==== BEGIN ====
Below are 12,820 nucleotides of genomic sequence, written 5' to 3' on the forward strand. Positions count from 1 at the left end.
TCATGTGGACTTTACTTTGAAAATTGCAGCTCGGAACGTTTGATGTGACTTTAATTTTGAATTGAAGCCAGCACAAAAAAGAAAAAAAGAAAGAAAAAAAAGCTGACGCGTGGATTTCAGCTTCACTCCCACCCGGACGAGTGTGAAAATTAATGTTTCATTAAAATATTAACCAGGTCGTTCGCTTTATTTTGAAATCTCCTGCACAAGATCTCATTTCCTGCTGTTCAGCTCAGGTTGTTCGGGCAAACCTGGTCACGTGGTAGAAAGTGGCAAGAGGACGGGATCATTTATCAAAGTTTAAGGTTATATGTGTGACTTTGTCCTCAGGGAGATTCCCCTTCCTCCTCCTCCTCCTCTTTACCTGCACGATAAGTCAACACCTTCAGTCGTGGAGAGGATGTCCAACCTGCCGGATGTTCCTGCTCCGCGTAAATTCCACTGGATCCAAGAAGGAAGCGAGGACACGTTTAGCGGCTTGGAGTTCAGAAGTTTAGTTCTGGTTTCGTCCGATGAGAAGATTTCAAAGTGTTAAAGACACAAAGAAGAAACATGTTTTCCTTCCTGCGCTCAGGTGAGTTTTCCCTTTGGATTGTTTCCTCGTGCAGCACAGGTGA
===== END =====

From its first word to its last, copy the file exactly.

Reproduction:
Below are 12,820 nucleotides of genomic sequence, written 5' to 3' on the forward strand. Positions count from 1 at the left end.
TCATGTGGACTTTACTTTGAAAATTGCAGCTCGGAACGTTTGATGTGACTTTAATTTTGAATTGAAGCCAGCACAAAAAAGAAAAAAAGAAAGAAAAAAAAGCTGACGCGTGGATTTCAGCTTCACTCCCACCCGGACGAGTGTGAAAATTAATGTTTCATTAAAATATTAACCAGGTCGTTCGCTTTATTTTGAAATCTCCTGCACAAGATCTCATTTCCTGCTGTTCAGCTCAGGTTGTTCGGGCAAACCTGGTCACGTGGTAGAAAGTGGCAAGAGGACGGGATCATTTATCAAAGTTTAAGGTTATATGTGTGACTTTGTCCTCAGGGAGATTCCCCTTCCTCCTCCTCCTCCTCTTTACCTGCACGATAAGTCAACACCTTCAGTCGTGGAGAGGATGTCCAACCTGCCGGATGTTCCTGCTCCGCGTAAATTCCACTGGATCCAAGAAGGAAGCGAGGACACGTTTAGCGGCTTGGAGTTCAGAAGTTTAGTTCTGGTTTCGTCCGATGAGAAGATTTCAAAGTGTTAAAGACACAAAGAAGAAACATGTTTTCCTTCCTGCGCTCAGGTGAGTTTTCCCTTTGGATTGTTTCCTCGTGCAGCACAGGTGA